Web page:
That also translates to a lot of people who feel like they’ve participated in the club’s strong results. The first step when LNR was founded, Lutter said, was to catch up to other top clubs around the country. Now, they can go farther.

“The Twin Cities should be performing similar to Anchorage,” he said. “We have more teams and more athletes than any other locations anywhere else in the country… we’re excited about where we’ve come in the three years since we merged and formed a super club, but we also feel like we haven’t reached the level where we should be. What can we do with the power of a huge metropolitan area?”

That is, definitely, the question. LNR hopes to send athletes to World Junior Championships and the U18 Scando Cup trip, not just hit the Junior National podium as they have been doing the past two years. Eventually, elite racing is on the radar.

And being in the twin cities, the club has several helpful tools at their disposal. One is the organization and assistance of CXC, an organization which Lutter considers a valuable partner.

The other is the rabid enthusiasm of the Minnesota high school racing scene. The vast majority of LNR participants ski primarily with their high schools in the winter, although LNR will be offering more winter training sessions this year for those who want them. It’s a balancing act, Lutter says, but one with a lot of benefits.

“We all want the same thing, which is to get these kids to ski fast and have fun and keep skiing,” he explained. “Our goal as a club is basically to make World Juniors, the J1 trip, to get high places at junior nationals. The high school coaches’ goals are to get on the podium at state. A lot of the time those will coincide nicely. I think that LNR has had the past 4 or 5 past boys’ state champions, so it’s working pretty well.”

And, Lutter says, he envisions only even more success in the future. By partnering with the Loppet Foundation, the two successful coaches were able to plug into something bigger and think outside the box. With some new programs, more kids will be skiing in the Twin Cities than ever before.

“We think that this is really the tip of the iceberg,” he said. “The other programs that our foundation is working on, in terms of working with inner city youth and working with middle schoolers, and trying to expand skiing to lower income people, those are great, great base programs.”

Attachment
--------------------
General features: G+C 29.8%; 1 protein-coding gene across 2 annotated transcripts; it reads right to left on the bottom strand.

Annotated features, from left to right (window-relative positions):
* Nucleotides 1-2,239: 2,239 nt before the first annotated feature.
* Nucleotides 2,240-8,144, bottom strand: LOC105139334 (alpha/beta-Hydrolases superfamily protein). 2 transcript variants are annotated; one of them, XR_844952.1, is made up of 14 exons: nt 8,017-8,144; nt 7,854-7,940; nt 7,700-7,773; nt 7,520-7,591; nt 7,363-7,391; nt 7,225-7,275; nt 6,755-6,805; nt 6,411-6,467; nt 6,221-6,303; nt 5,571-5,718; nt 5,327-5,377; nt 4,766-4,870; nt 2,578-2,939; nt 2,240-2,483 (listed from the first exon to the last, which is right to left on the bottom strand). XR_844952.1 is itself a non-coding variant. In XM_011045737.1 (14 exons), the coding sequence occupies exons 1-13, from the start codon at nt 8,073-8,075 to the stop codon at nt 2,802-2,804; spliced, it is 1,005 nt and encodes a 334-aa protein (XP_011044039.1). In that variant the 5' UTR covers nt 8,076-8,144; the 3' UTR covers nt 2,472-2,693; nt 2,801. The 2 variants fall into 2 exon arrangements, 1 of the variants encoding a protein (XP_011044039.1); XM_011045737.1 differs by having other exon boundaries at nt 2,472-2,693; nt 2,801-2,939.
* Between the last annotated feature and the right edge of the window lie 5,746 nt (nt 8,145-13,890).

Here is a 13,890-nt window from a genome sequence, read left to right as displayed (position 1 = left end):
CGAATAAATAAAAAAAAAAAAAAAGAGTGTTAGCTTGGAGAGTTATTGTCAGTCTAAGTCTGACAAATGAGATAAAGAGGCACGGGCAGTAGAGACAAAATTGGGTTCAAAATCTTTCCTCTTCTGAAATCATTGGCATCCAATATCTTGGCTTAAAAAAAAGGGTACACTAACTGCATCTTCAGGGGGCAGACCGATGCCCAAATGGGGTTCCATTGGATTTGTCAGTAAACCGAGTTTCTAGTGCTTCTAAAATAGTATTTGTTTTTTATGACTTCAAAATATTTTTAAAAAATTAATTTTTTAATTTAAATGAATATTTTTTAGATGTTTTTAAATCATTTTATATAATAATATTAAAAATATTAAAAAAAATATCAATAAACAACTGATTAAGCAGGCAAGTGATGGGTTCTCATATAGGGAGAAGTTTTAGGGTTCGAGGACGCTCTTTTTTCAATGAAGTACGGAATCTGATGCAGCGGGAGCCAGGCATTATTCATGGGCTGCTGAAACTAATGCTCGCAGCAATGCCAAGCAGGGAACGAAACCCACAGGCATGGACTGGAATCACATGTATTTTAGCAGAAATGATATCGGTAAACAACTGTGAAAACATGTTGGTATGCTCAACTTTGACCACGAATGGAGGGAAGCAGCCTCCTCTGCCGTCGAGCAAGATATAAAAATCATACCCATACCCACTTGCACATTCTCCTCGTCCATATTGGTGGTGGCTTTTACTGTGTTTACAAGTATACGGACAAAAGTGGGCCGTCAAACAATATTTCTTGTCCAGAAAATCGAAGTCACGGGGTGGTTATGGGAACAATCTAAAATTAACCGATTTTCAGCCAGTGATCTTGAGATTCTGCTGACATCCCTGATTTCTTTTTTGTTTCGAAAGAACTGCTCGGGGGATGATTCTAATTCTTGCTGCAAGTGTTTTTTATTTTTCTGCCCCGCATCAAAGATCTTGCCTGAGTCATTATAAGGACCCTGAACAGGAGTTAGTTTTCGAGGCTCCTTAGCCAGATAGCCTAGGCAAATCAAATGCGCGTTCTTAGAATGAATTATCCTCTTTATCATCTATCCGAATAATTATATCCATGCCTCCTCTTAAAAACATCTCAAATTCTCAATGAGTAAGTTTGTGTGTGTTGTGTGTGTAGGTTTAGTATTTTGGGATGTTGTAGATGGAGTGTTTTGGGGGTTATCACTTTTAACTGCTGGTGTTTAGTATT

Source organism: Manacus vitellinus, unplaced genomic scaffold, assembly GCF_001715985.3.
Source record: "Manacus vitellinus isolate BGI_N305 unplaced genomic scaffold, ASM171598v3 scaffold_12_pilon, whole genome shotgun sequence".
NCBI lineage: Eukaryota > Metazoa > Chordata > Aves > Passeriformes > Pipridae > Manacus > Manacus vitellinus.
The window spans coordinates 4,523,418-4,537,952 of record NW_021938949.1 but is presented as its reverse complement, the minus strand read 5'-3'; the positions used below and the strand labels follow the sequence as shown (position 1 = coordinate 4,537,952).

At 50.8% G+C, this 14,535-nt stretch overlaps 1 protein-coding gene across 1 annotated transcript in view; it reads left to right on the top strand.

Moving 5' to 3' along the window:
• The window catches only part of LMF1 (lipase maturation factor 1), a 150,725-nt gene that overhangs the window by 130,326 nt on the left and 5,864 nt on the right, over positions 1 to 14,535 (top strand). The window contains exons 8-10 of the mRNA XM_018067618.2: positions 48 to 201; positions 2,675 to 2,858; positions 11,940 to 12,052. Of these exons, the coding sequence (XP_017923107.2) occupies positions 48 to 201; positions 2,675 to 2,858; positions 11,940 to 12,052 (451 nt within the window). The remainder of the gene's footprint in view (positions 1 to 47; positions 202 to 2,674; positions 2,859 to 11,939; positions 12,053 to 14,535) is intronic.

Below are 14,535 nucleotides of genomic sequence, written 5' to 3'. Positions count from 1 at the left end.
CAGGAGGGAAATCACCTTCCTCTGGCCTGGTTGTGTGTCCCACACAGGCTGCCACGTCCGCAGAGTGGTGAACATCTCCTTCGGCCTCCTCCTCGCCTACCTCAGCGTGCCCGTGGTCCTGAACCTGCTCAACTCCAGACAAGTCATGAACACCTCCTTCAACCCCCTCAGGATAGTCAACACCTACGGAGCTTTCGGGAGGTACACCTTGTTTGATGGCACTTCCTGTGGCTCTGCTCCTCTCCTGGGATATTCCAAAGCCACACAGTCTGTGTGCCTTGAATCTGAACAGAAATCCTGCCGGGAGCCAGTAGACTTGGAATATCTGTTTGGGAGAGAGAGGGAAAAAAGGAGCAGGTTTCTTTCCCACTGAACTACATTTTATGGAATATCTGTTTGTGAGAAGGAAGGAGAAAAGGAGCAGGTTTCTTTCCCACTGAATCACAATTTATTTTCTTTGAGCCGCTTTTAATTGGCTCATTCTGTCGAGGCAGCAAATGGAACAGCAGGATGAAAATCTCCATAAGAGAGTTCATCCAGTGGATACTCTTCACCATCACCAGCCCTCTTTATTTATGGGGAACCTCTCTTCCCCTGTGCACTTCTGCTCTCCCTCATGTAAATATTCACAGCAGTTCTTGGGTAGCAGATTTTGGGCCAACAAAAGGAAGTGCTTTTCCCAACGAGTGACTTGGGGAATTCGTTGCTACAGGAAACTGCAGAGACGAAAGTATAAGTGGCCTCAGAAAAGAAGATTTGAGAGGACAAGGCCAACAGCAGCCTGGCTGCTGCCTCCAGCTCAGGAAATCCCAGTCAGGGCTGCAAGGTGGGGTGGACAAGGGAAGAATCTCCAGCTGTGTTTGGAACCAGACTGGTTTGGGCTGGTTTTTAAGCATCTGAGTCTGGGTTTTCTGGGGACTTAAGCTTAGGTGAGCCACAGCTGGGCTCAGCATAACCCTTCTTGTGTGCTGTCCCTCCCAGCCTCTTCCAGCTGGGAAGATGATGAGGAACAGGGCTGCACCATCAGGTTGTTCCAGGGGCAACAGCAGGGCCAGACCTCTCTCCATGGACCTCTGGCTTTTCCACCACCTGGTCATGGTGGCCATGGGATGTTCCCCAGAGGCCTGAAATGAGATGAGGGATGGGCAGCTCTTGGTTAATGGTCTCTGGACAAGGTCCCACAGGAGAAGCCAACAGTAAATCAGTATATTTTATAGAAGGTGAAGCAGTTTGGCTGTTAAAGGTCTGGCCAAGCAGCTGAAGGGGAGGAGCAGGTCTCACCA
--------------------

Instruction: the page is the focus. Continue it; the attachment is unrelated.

Lutter and Bednarski also joined forces with another vision in mind: to offer more training for younger racers. Another Twin Cities program, Endurance United, is now also offering that type of programming, but five years ago it was scarce.

From that idea was born the FAST Kids program.

“We were competing with each other for athletes, and we wouldn’t see them until they were in high school, and then you were just always trying to get kids in your summer program so you could pay your coaches’ salaries,” Lutter said of the pre-LNR days. “One of our main ideas was that look, we’re not going to be competing for resources, instead we’re going to be coordinating so we should have some funds left over to help fund a U14-U12 coordinator.”

He’s looking forward to the day that the FAST Kids become fast high school students.

“When Piotr and I talk about the club, we’re so excited about where we are right now, but it’s also like, my goodness, when these sixth and seventh graders get up to be juniors, hopefully we can do even better,” he said. “They’re the ones who will go through the whole program.”

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Chelsea Little

Chelsea Little is FasterSkier's Editor-At-Large. A former racer at Ford Sayre, Dartmouth College and the Craftsbury Green Racing Project, she is a PhD candidate in aquatic ecology in the @Altermatt_lab at Eawag, the Swiss Federal Institute of Aquatic Science and Technology in Zurich, Switzerland. You can follow her on twitter @ChelskiLittle.